She paces the sidewalk a few feet beyond our kitchen window, talking loudly to someone who’s not there, smoking a joint to calm her down, moving in sudden jolts as though someone has driven a spike through her less than cogent mind.
I watch and wonder who she is, this neighbor who lives behind us still three weeks after being served by the authorities with an eviction notice following the psychic “break” when she tore loose two towel bars and poked holes in the bathroom wall as uninvited as the screams of rage that harmonized with the spikes in the wall.
The police at the time of the incident told the owners there was little they could do without pressing charges, which they declined to do. She is a guest in their house, the girlfriend “of sorts” of their 35-year old son, a young man of consummate compassionate who had taken pity on her homelessness and invited her in.
Responding to the 911 call, the police had been greeted by an altogether sane young woman who presented a calm, cool, and collected self who came downstairs wondering what the fuss was all about. The 50-something year-old homeowners and the police agreed to call it a night on the “domestic dispute,” the young woman in question going peacefully upstairs to lock herself in her room, the three squad cars driving back to the police station where the officers would write up their incident reports, the husband and wife homeowners sitting in the living room staring past each other into blank space, and their generous adult son who lives in denial stepping outside for a much-needed smoke of something.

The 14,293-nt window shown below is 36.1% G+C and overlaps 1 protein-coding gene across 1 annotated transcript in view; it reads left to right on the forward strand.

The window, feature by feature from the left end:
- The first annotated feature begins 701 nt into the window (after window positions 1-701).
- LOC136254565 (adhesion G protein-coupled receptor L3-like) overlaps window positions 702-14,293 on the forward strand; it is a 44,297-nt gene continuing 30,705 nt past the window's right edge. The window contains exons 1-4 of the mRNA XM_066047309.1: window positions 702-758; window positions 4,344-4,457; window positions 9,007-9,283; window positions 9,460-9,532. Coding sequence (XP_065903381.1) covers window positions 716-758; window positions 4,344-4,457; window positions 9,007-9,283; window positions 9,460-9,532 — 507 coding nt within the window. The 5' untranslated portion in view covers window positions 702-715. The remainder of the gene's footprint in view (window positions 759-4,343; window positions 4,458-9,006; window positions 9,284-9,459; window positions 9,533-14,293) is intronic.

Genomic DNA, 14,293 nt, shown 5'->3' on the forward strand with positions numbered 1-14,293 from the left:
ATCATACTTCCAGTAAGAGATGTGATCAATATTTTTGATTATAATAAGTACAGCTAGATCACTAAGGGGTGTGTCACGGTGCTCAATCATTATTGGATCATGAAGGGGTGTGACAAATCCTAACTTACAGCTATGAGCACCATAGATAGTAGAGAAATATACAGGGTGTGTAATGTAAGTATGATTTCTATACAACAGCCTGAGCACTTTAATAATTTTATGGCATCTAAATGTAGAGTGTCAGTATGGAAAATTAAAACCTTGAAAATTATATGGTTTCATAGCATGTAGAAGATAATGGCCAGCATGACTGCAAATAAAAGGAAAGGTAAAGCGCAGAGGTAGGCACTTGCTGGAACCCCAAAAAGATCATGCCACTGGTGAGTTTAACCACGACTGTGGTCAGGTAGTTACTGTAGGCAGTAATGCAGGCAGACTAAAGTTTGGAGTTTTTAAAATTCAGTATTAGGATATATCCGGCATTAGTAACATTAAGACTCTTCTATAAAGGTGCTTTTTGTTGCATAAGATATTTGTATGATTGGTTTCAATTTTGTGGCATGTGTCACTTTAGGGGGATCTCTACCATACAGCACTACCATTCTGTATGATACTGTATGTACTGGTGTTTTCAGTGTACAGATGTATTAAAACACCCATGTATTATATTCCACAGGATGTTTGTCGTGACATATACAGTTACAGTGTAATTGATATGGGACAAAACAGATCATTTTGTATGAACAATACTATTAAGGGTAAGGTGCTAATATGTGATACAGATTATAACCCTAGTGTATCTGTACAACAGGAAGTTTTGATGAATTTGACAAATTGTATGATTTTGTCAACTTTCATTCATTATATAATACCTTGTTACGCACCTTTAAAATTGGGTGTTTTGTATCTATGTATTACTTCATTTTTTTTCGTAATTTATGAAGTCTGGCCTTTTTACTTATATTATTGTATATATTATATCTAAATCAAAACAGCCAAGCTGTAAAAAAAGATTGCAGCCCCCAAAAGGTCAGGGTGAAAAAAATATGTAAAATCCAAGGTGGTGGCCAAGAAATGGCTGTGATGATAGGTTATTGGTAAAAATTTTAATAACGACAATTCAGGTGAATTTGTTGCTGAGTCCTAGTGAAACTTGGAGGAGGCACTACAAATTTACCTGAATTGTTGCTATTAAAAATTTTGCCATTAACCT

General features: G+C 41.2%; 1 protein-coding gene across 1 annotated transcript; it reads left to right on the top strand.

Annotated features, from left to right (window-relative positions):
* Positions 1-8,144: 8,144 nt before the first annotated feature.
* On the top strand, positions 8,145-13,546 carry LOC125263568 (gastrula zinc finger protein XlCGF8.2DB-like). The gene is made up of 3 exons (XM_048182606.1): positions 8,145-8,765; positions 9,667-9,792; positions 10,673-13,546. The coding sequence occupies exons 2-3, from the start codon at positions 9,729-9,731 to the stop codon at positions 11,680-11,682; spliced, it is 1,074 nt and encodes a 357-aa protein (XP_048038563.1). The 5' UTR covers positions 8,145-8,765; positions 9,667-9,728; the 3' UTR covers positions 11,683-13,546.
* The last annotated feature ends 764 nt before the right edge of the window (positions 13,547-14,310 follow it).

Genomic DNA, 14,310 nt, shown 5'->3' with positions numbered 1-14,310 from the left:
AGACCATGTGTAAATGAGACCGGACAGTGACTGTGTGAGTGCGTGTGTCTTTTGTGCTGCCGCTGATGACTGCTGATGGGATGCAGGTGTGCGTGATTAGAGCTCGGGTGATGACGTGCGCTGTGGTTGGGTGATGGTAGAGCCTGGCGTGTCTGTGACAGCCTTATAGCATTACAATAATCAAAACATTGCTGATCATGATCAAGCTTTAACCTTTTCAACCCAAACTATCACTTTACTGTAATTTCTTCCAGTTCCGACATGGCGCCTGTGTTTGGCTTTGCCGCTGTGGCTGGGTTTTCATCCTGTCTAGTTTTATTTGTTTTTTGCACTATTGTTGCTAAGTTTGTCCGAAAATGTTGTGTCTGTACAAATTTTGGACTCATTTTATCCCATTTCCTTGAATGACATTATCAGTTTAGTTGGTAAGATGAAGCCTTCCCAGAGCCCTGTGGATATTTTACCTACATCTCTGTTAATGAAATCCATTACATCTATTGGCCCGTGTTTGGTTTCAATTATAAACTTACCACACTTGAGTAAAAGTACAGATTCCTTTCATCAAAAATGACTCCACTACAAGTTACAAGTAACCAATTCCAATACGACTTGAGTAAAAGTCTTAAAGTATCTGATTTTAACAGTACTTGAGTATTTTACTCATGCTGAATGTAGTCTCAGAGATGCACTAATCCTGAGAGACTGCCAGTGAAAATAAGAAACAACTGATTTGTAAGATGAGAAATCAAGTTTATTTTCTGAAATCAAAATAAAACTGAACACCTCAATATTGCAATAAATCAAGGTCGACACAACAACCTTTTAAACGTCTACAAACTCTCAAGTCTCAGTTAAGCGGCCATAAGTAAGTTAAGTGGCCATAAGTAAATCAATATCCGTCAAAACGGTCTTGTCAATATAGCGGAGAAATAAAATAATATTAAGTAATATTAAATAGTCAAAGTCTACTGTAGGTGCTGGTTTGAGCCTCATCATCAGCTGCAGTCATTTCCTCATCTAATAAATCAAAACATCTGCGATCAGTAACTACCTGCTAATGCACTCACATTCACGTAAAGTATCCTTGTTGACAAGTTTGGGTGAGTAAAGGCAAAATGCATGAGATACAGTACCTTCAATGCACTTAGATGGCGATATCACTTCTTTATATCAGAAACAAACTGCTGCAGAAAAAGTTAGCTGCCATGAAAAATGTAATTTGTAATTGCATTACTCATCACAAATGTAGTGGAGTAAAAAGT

His invited houseguest had been institutionalized a number of times but he doesn’t know why or for what. Her father, he says, is some sort of pentecostal preacher. She’s badly scarred by her home experience – the “black sheep” of the family of Christian sheep wounded by the ram who rules the household.
A lamb spiked by the ram in her old sheep-fold, she looks for other pastures and sheep-folds where her damaged soul might find repose beyond a 911 call. But the spikes of terror keep coming, as they will, until, by some process of grace and merciful intervention, her reality breaks open the self that now wanders in torment outside our kitchen window.
Until then, she walks in the valley of the shadow of her own kind of death, as do the members of the family which has given her temporary shelter, crying out for green pastures and still waters that would restore their wounded souls.
- Gordon C. Stewart, Chaska, MN, April 21, 2017.